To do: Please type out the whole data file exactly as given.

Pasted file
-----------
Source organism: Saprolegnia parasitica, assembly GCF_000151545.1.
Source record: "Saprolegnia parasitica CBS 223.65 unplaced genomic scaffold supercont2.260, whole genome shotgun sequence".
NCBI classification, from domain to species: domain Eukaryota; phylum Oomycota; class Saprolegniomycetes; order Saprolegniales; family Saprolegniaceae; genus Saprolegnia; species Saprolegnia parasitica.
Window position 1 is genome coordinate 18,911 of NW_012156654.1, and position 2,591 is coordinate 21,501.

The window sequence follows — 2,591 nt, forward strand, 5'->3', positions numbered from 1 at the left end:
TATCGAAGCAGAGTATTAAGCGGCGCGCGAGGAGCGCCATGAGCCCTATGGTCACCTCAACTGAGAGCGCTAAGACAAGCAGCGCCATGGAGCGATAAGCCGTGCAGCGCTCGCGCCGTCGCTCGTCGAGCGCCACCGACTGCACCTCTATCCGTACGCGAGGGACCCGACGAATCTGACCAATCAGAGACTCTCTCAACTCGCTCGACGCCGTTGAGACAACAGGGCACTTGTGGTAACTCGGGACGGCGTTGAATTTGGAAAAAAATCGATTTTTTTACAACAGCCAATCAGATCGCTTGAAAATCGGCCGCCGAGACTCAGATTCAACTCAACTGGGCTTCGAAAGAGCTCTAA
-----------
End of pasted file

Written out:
Source organism: Saprolegnia parasitica, assembly GCF_000151545.1.
Source record: "Saprolegnia parasitica CBS 223.65 unplaced genomic scaffold supercont2.260, whole genome shotgun sequence".
NCBI classification, from domain to species: domain Eukaryota; phylum Oomycota; class Saprolegniomycetes; order Saprolegniales; family Saprolegniaceae; genus Saprolegnia; species Saprolegnia parasitica.
Window position 1 is genome coordinate 18,911 of NW_012156654.1, and position 2,591 is coordinate 21,501.

The window sequence follows — 2,591 nt, forward strand, 5'->3', positions numbered from 1 at the left end:
TATCGAAGCAGAGTATTAAGCGGCGCGCGAGGAGCGCCATGAGCCCTATGGTCACCTCAACTGAGAGCGCTAAGACAAGCAGCGCCATGGAGCGATAAGCCGTGCAGCGCTCGCGCCGTCGCTCGTCGAGCGCCACCGACTGCACCTCTATCCGTACGCGAGGGACCCGACGAATCTGACCAATCAGAGACTCTCTCAACTCGCTCGACGCCGTTGAGACAACAGGGCACTTGTGGTAACTCGGGACGGCGTTGAATTTGGAAAAAAATCGATTTTTTTACAACAGCCAATCAGATCGCTTGAAAATCGGCCGCCGAGACTCAGATTCAACTCAACTGGGCTTCGAAAGAGCTCTAA